Great managers are not bosses, they are servant leaders who wield their power to help others do their best work and develop fulfilling careers. Though being an effective manager can be a challenge and career-long learning process, even for the most experienced leaders, including Julie Zhuo, VP of Product Design at Facebook and author of The Making of a Manager.
Most designers, when presented with a leadership opportunity, jump into the role enthusiastically, unaware of the challenges ahead.
But not Andy Law, who before making the leap from designer to design leader at Netflix, did his homework by talking to others who had made the same transition. He discovered that most designers struggle with the new duties required of them as leaders. They quickly realize that their talents as an individual contributor don’t translate into management.
“I’m never going to be 100% prepared to be a design leader, but I’ll always be 100% committed,” Andy concluded.
Andy’s just one of…
How more strongly bonded teams design better together
These days, it’s not uncommon for design teams to double in size in less than 12 month, and not just in tech startups. Insurance, banking, and many other industries with long histories are investing in design as they feel competitive pressure from younger companies using digital customer experience as a competitive advantage. Design is increasingly seen as a key component of any successful company — great news for those of us in the design field.
Here’s the bad news: as teams grow it gets harder to do good work. When the design…
The Do’s and Don’ts of Constructive Creative Conversations
Feedback is arguably the most important resource for a designer.
It helps skilled designers hone their work faster. It gives junior designers the opportunity to learn from more experienced team members. And, when done well, it helps everyone stay focused on goals and outcomes.
Yet despite all this, establishing a healthy culture of feedback within a design team isn’t necessarily easy. So this post will examine informal and formal practices that can shape the way designers give and receive feedback.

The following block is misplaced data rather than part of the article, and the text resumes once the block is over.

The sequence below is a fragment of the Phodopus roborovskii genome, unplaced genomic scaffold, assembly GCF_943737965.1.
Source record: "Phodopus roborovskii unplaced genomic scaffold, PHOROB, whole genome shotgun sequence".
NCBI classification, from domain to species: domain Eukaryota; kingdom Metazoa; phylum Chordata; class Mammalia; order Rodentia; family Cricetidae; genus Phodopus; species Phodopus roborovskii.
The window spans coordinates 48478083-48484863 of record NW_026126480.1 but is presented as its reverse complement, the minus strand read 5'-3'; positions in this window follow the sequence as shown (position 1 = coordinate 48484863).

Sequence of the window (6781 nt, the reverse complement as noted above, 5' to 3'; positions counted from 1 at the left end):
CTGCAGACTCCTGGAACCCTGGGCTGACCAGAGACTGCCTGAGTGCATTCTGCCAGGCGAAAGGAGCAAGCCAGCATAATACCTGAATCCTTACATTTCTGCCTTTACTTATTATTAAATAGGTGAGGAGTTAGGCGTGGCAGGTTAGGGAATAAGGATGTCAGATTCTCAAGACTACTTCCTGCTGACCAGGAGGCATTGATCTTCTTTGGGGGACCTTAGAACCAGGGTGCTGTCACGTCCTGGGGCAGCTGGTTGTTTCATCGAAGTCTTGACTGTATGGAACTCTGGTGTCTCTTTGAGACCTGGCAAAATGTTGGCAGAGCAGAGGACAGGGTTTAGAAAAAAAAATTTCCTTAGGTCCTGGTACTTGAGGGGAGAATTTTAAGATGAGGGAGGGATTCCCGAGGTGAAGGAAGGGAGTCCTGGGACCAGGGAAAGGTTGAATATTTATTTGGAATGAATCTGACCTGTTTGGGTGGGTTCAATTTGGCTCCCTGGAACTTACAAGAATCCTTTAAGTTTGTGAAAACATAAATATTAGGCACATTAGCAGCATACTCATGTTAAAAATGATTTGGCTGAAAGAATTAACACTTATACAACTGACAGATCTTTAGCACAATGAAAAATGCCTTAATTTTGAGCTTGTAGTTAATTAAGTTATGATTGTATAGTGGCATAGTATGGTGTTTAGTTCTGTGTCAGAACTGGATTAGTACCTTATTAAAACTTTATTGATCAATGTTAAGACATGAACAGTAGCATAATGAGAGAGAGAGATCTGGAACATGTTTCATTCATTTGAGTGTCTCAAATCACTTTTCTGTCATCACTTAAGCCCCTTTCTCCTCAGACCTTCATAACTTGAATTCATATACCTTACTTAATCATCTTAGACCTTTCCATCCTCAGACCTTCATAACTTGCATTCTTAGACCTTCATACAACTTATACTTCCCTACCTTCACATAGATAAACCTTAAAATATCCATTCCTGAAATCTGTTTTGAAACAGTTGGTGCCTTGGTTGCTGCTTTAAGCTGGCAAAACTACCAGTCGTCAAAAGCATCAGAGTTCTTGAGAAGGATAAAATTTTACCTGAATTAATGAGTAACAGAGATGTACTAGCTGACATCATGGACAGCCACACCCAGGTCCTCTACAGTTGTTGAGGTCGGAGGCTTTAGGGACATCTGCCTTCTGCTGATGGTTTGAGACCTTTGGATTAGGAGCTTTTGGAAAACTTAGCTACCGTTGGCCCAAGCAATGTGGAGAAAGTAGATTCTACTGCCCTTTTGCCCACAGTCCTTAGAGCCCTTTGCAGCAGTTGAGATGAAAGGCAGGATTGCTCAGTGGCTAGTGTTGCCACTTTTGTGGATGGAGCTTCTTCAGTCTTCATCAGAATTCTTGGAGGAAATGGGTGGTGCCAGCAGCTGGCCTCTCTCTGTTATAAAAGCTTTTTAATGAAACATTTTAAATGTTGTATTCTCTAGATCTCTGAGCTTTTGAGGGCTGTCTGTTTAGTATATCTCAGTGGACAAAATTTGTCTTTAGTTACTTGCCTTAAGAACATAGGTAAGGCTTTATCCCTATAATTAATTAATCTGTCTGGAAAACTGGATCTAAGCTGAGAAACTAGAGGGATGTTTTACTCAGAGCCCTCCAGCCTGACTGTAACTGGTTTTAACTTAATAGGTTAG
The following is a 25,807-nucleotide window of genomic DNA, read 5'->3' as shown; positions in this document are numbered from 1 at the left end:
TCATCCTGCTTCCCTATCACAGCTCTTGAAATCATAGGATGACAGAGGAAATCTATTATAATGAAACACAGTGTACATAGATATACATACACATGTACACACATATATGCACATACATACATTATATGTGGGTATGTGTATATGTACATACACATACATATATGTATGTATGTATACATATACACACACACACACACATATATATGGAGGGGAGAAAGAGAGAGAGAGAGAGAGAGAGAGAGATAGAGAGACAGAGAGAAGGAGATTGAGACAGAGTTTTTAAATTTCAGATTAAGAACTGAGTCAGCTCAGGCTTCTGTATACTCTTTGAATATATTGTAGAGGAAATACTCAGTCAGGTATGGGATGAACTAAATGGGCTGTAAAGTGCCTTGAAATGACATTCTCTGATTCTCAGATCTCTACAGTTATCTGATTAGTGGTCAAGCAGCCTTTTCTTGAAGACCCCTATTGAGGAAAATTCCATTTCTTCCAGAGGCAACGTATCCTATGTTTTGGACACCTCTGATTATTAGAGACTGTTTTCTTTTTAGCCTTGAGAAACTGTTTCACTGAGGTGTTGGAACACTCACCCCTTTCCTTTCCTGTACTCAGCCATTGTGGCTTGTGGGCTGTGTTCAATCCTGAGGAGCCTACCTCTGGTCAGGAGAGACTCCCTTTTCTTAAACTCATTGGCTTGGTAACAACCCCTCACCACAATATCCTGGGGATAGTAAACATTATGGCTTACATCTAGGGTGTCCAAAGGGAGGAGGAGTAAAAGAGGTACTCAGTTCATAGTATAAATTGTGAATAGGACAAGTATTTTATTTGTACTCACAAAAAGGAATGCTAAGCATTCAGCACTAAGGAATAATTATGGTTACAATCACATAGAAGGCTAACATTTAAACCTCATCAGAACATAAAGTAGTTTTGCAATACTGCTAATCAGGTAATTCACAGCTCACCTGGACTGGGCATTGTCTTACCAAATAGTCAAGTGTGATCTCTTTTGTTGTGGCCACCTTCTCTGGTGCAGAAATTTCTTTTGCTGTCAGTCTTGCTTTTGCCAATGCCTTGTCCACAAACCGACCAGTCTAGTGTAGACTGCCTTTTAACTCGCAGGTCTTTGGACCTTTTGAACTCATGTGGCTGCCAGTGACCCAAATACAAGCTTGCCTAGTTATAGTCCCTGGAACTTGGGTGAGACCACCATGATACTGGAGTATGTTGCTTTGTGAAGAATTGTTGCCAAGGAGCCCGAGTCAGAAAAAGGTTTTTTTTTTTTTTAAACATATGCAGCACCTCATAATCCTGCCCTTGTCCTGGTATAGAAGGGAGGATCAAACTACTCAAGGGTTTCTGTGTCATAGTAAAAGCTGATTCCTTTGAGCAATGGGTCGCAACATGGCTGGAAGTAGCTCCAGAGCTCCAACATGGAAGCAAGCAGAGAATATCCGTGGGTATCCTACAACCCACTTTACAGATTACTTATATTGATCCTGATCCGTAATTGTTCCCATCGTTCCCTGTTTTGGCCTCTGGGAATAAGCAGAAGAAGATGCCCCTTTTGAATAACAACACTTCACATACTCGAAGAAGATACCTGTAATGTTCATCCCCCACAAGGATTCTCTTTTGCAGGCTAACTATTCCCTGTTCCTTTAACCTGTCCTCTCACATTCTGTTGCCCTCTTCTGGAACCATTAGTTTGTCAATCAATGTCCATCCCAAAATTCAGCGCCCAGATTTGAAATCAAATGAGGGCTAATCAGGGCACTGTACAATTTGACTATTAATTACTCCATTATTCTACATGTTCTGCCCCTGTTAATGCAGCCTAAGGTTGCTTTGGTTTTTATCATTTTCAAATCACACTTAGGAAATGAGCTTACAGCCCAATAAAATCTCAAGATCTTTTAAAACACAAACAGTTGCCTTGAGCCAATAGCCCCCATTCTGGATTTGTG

Insights from InVision’s 2019 Product Design Hiring Report
As VP of Design Education at InVision, I have the opportunity to talk with design leaders and hiring managers from many companies and industries. Despite their differing backgrounds, brands and budgets, they share one common, recurring pain point: the struggle to recruit the best designers onto their teams.
This is especially true in today’s hyper-competitive market, where having a great design team has been proven to improve business outcomes. …
You gotta have metrics to bring to the table with non-designers.
That was the big takeaway from a recent Fireside Chat I hosted on how to best communicate the value of design. Leanne Waldal, research leader at Dropbox, Autodesk and more, plus Kerry Rodden, co-creator of Google’s HEART framework, joined me to talk through the challenges of making sure design gets the respect it deserves within an organization.
From that conversation I published a short primer on the HEART framework, including links to other frameworks for measuring user experience.
But in this post I want to share some of the…
Is design undervalued at your organization?
Even as more designers are welcomed at the proverbial table, there’s a lingering sense that executives and colleagues from other departments don’t understand design’s impact on the bottom line. But it doesn’t have to be this way.
The field of design has matured to the point that we have the tools, frameworks and expertise needed to successfully communicate to non-designers what we do and why it’s important.
I recently hosted a Fireside Chat with two of my favorite experts on the topic, and this post follows one of the threads from our conversation.
Over the past couple of years we’ve noticed a significant shift in design teams — they’re scaling quickly as companies recognize the strategic advantage design brings. With scale comes many challenges like refining process, leveling up on leadership, and sparking a design transformation in companies that can be resistant to change.
At InVision, we recognize that design needs great tools to succeed, but equally important are the practices that shape our work. We’re in a pretty unique position. …
Originally published in The UX Newsletter on Feb 10, 2014.
User experience is such a nebulous term. It’s a container that can hold almost any discipline — research, design, development, even customer support could fit comfortably under the UX moniker. How do you build a UX team when the profiles of the team members are so vastly different?
Back in 2008, when the MailChimp UX team was just me, I had to be a generalist. I designed UIs, wrote front-end code, built prototypes, interviewed customers, and conducted usability tests. Working on so many different things early on helped me see…
Hiring is hard. It requires time, patience, and sensitivity to subtle signals that help determine whether someone is a fit for the position. I’ve spent more than a year searching for the right candidate for some positions, because I’m not just trying to find the right skills for the job — I’m trying to find the right person.
People have personalities and perspectives that influence their performance and the way they communicate on teams. These things are squishy and hard to size up, but ignore them at your peril. In my experience, the primary reasons for letting an employee go…